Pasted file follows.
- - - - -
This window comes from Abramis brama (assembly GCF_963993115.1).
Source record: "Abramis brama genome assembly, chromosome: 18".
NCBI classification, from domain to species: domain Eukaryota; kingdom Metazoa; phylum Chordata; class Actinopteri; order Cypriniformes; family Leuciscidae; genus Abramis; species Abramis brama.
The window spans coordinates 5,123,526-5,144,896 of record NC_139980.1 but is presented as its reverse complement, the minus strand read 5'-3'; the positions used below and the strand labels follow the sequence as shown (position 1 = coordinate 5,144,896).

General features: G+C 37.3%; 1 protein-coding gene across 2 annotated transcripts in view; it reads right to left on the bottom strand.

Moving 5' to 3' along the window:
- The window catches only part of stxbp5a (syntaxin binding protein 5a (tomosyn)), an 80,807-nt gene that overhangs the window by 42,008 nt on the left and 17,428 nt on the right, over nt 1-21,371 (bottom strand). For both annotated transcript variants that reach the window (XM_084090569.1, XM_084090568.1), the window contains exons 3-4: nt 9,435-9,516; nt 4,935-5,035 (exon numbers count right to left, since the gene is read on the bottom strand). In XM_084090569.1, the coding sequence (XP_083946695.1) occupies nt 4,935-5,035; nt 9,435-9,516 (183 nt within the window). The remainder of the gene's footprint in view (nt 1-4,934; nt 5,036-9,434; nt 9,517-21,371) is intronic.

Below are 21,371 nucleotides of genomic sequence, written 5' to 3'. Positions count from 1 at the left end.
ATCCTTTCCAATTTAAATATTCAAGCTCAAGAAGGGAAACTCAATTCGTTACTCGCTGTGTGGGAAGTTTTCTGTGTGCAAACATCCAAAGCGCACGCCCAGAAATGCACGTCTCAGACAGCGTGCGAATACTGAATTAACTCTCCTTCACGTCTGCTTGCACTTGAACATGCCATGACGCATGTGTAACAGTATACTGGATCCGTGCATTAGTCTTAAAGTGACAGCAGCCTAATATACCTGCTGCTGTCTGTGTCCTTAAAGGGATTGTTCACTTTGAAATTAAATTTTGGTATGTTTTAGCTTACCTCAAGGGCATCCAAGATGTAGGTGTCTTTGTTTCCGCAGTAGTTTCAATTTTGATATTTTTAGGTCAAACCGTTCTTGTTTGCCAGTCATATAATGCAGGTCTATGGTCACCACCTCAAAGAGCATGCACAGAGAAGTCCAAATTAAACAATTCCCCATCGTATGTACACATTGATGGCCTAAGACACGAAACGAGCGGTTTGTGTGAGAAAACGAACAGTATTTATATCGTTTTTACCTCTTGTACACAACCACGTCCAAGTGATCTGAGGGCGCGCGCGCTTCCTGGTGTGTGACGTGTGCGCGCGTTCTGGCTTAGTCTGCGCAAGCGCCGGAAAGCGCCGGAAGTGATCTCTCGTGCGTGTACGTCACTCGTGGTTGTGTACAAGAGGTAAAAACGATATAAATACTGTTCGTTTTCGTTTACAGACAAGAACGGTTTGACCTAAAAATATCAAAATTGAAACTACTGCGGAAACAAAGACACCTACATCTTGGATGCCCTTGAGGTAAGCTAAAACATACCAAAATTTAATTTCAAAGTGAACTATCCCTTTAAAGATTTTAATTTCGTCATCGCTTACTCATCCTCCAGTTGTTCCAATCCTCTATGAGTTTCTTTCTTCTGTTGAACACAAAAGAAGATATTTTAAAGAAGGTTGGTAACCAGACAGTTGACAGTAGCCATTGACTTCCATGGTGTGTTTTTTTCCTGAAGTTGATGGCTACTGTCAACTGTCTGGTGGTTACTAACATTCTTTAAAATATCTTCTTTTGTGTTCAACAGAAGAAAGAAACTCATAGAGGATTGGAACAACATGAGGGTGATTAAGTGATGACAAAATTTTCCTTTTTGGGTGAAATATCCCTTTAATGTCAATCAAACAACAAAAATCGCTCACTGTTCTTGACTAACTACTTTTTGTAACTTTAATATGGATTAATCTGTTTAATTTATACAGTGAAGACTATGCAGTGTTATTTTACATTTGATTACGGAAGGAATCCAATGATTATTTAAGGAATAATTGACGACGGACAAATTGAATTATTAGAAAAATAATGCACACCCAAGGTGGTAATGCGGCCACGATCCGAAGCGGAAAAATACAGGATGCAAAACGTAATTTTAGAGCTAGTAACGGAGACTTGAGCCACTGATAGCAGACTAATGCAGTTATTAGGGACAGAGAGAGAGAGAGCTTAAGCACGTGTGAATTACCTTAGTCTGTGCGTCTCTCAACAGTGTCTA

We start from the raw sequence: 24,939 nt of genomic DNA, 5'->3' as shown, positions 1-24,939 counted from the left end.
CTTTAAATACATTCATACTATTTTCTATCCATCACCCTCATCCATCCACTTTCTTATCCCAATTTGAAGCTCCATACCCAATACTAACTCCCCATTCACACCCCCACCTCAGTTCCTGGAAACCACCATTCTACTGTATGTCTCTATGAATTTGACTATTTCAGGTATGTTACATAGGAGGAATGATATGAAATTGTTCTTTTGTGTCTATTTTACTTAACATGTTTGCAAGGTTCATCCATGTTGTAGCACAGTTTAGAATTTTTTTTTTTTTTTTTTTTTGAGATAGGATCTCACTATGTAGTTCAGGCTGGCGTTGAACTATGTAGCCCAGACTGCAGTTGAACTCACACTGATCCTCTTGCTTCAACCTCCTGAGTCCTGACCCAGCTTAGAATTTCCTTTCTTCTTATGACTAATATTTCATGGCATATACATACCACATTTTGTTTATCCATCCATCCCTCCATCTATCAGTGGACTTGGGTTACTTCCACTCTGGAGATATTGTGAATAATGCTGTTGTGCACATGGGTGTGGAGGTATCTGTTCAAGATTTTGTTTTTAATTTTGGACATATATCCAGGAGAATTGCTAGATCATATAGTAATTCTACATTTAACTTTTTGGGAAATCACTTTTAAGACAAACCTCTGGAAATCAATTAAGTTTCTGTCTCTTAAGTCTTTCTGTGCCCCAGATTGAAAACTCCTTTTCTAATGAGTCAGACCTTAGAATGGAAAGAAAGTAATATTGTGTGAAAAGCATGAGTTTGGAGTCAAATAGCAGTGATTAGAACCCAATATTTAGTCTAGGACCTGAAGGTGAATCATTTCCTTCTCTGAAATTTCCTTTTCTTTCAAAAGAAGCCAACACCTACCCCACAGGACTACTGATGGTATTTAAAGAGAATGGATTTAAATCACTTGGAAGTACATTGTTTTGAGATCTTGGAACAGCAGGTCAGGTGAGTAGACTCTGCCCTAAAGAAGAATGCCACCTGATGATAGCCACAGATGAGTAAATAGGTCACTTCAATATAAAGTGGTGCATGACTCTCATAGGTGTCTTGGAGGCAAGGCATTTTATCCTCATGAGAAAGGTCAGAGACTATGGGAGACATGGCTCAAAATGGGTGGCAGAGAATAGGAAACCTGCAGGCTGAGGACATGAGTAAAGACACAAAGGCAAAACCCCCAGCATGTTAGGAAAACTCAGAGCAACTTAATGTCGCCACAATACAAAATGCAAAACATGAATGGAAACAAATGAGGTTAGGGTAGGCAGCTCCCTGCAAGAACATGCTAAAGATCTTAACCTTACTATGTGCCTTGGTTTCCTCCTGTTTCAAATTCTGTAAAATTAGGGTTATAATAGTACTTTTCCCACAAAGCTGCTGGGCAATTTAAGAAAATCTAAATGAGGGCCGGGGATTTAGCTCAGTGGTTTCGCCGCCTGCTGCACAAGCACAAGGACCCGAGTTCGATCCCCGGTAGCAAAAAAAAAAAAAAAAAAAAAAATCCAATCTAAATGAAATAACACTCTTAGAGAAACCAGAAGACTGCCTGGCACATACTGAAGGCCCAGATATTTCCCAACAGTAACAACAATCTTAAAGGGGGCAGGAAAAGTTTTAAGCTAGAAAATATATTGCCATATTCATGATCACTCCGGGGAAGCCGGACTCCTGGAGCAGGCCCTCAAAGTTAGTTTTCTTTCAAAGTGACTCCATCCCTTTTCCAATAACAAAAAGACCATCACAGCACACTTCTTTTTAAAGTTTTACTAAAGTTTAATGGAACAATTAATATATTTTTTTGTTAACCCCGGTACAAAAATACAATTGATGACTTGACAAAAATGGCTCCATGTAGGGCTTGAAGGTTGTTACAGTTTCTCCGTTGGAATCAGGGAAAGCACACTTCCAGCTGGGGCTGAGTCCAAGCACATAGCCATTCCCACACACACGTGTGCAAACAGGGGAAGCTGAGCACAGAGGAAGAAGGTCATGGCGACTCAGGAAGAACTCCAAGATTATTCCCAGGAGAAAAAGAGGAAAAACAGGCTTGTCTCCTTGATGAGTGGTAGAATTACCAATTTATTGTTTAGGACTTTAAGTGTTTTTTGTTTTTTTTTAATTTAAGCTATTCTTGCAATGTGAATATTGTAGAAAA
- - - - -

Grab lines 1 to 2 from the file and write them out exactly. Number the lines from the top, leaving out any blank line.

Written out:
This window comes from Abramis brama (assembly GCF_963993115.1).
Source record: "Abramis brama genome assembly, chromosome: 18".